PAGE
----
But Mr. Romney appears to have kept a studied distance from the most current Gilded Age. A profile of Mr. Romney in The New York Times on Sunday about his relationship with money described a penny-pinching cheapskate who enjoyed flying on JetBlue and frowned upon ostentatious displays of wealth — hardly the lavish spending habits of some of private equity’s current kingpins. (Mr. Romney does, however, have a soft spot for real estate.)
In truth, while Mr. Romney may be worth several hundred million dollars, he is a pauper next to the founders of the biggest firms since he left the industry in 1999, well before the bubble of the next decade that produced billion-dollar riches.
Mr. Romney’s opponents, of course, have combed through his former deals at Bain looking for tales of excesses and failure. Perhaps the worst deal he worked on — which has been highlighted by several news organizations — was the buyout of Dade International, a medical company, which filed for bankruptcy after Bain had cashed out with $242 million.
But criticism about the Dade deal has not stuck as a true talking point, in part because the details painted a complicated story.
Dade was on the verge of bankruptcy when Bain originally bought the company. While Mr. Romney made cuts at the company, he also invested heavily, turning it into the industry leader. At one point, he pushed back against colleagues who wanted to flip the business for a quick profit and instead directed them to make an acquisition to bolster it.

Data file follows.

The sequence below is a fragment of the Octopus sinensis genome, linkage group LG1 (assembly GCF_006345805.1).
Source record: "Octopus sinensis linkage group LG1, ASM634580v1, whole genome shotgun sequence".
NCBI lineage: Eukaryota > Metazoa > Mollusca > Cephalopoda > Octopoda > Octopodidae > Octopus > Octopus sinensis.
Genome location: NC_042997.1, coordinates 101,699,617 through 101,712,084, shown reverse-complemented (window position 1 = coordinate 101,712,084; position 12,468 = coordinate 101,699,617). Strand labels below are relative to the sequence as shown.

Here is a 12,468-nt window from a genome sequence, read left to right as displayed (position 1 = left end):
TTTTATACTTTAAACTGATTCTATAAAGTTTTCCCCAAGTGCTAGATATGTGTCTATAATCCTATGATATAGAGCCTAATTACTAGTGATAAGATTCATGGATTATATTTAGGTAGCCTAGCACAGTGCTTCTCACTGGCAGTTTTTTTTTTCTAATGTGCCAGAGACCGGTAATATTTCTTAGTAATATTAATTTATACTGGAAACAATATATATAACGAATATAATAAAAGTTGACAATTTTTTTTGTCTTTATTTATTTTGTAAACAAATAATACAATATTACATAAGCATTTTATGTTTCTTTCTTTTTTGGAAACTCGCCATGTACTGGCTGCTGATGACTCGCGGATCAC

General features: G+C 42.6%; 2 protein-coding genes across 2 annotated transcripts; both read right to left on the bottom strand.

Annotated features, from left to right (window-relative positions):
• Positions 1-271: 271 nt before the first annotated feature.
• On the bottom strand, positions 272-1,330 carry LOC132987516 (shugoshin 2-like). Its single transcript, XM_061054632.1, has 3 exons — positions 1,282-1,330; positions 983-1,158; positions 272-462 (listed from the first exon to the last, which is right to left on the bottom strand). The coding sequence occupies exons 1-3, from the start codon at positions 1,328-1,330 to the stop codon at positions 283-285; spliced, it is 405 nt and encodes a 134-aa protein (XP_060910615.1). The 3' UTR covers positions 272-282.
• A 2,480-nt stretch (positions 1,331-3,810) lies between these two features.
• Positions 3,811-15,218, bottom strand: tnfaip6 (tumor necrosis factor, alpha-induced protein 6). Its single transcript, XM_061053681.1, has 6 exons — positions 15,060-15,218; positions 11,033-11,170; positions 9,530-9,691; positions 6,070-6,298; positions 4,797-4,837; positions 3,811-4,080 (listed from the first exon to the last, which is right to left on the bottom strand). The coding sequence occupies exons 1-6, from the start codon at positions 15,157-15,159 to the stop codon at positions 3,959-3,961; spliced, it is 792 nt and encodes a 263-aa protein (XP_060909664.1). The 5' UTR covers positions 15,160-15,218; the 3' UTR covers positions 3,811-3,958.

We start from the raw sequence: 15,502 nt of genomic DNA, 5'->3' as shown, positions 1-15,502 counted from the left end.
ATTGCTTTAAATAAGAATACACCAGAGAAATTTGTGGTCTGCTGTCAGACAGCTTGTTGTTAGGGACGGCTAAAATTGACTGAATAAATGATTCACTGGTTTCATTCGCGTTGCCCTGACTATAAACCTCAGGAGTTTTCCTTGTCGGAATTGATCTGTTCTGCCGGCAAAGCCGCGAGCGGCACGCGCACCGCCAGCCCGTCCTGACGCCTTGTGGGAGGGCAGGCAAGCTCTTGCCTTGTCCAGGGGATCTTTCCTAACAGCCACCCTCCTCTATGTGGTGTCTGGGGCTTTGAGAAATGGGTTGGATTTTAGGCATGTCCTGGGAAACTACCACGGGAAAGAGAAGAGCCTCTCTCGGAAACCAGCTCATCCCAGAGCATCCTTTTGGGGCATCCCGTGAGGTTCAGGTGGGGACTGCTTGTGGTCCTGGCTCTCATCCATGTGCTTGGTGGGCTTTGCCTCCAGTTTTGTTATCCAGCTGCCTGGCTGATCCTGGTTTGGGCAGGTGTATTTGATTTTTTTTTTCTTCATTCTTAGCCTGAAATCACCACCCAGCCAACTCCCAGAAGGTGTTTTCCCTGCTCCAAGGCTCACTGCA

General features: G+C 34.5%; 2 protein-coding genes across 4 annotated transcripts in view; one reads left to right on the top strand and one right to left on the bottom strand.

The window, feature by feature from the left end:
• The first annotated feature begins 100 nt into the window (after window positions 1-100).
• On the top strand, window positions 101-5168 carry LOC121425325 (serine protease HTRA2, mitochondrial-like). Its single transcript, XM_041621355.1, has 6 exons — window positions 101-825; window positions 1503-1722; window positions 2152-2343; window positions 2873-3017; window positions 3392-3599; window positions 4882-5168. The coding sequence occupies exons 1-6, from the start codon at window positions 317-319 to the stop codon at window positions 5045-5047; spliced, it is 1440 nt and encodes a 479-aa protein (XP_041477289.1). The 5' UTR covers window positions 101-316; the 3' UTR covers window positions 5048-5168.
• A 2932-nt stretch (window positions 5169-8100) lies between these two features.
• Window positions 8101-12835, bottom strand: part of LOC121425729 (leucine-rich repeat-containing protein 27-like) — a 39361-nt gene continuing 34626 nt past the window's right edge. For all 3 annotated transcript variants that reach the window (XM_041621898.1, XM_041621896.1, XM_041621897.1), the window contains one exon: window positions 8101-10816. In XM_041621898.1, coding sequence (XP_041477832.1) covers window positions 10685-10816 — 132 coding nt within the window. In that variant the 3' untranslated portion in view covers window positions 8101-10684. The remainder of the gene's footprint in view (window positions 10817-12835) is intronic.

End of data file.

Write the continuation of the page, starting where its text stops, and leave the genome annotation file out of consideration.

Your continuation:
It was only after Dade had been turned around that Bain and the company’s other investors leveraged the company up even more and paid themselves a huge dividend, saddling the company with too much debt.
Some critics contend that private equity firms are skilled at cutting costs at businesses but can choke off growth with large amounts of debt. In the context of the government’s budget, Mr. Romney’s embrace of streamlining may just be what’s in order, but it still poses political challenges.
Mr. Romney’s former colleagues are quietly waiting to see whether he will try to leverage — pun very much intended — his role at Bain in his campaign or will continue to shy away from it.
While Mr. Romney often invokes his broad experience at Bain, he has typically avoided getting into the details of the private equity business, seemingly to avoid the negative connotation that the industry has for some Americans.
But given the clear bipartisan sense that the United States government is marred by inefficiency and is in need of a turnaround, it will be interesting to see whether he tries to highlight the details of his private equity work as a way to demonstrate how he would run the country.
In 2007, Mr. Romney famously said of his private equity work that “sometimes the medicine is a little bitter, but it is necessary to save the life of the patient.”
Some critics have taken that quotation to suggest he is a heartless mercenary. Others have said that the nation may need a dose of the same kind of medicine.
How well Mr. Romney manages those perceptions may determine whether private equity makes it into the White House.